Emerging risks to humanity’s future
Modern science is well-acquainted with the idea of natural risks, such as asteroid impacts or extreme volcanic events, that might threaten our species as a whole. It is also a familiar idea that we ourselves may threaten our own existence, as a consequence of our technology and science. Such home-grown “existential risk” – the threat of global nuclear war, and of possible extreme effects of anthropogenic climate change – has been with us for several decades.
However, it is a comparatively new idea that developing technologies might lead – perhaps accidentally, and perhaps very rapidly, once a certain point is reached – to direct, extinction-level threats to our species. Such concerns have been expressed about artificial intelligence (AI), biotechnology, and nanotechnology, for example.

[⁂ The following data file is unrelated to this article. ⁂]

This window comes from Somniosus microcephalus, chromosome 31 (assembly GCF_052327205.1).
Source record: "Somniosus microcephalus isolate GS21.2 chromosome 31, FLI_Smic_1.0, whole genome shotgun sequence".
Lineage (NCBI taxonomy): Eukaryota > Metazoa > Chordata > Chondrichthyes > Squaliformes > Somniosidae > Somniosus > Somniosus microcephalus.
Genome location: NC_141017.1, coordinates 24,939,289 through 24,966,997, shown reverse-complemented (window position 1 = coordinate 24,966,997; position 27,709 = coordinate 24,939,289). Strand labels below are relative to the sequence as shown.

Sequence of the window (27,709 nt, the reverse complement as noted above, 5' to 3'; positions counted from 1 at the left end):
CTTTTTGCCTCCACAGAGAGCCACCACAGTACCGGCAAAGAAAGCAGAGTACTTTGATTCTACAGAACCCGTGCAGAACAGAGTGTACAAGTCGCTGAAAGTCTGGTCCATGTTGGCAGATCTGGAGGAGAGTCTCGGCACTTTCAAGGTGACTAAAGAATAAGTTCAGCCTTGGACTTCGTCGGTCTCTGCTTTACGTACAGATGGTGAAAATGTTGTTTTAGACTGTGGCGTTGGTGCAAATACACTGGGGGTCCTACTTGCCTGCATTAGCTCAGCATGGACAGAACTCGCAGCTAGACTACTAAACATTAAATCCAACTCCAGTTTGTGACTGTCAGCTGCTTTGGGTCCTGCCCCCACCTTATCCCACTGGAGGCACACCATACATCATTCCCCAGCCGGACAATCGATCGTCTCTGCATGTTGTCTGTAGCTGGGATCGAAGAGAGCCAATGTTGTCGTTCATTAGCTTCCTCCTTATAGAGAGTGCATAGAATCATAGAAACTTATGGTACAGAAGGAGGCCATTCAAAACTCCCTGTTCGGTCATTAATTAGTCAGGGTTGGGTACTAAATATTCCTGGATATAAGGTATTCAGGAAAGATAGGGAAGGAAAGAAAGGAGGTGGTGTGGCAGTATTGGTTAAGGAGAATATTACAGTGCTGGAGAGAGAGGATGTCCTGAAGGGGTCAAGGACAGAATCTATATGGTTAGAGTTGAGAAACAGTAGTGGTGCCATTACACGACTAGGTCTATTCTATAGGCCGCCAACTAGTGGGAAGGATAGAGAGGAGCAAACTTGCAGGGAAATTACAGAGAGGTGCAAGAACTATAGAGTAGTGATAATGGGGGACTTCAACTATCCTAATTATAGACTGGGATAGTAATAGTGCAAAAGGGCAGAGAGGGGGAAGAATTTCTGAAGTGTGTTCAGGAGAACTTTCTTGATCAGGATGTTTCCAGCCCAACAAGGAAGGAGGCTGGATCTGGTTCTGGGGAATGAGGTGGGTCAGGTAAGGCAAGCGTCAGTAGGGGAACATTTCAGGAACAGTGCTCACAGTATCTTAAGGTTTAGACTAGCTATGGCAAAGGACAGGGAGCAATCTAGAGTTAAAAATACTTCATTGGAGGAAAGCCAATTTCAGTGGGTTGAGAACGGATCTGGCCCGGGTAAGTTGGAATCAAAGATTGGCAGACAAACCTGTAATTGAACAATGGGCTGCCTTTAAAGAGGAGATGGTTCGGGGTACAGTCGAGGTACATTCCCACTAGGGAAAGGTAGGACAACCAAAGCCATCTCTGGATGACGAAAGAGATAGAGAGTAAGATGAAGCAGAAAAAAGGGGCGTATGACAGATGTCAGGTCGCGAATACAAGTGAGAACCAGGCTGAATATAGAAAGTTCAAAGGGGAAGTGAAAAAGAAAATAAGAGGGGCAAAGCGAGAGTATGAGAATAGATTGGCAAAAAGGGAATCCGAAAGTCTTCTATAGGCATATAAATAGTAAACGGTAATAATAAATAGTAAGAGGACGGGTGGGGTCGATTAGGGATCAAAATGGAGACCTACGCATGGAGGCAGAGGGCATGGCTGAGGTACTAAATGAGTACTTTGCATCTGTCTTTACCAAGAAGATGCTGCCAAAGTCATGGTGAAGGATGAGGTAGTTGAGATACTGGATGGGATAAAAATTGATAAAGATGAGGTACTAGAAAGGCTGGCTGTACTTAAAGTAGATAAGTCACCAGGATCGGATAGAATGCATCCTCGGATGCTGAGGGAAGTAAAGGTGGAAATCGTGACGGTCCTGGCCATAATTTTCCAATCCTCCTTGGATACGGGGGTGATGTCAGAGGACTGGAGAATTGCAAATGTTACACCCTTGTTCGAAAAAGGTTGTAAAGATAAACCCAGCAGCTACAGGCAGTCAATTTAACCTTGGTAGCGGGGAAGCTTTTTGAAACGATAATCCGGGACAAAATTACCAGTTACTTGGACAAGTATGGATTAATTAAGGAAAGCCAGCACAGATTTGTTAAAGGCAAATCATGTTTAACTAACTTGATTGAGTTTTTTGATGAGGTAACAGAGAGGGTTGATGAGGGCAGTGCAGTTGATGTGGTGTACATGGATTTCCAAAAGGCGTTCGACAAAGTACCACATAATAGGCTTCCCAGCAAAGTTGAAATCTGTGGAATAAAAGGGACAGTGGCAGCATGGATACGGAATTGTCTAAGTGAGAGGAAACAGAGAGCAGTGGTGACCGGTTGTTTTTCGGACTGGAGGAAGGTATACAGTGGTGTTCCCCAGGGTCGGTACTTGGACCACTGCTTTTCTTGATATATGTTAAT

Technology and uncertainty
The common factor in such concerns is that the new capabilities of such technologies might provide direct and relatively short-term control over circumstances essential to our survival, and either place that control in dangerously few human hands, or take it out of our sphere of influence altogether, so that we cannot protect ourselves. The grounds for such concerns are presently difficult to assess. Relatively little work has been done on such problems, and experts in the fields in question often disagree. These uncertainties are themselves a ground for concern, given how much is at stake.
Investigation and mitigation
The Centre for the Study of Existential Risk is premised on the view that the task of investigating and mitigating such home-grown existential risks is a pressing and enduring responsibility for the scientific community; a task whose urgency and importance may be expected only to increase, as technology continues to develop. Yet there is at present little coherent sense of what this task amounts to – little sense of the necessary shape and components of practical and theoretical science of existential risk. Our aim is to construct and conceptualise this new science, and to begin developing a protocol for the investigation and mitigation of technologically-driven existential risk. For more information about our research areas and strategies, please see Research.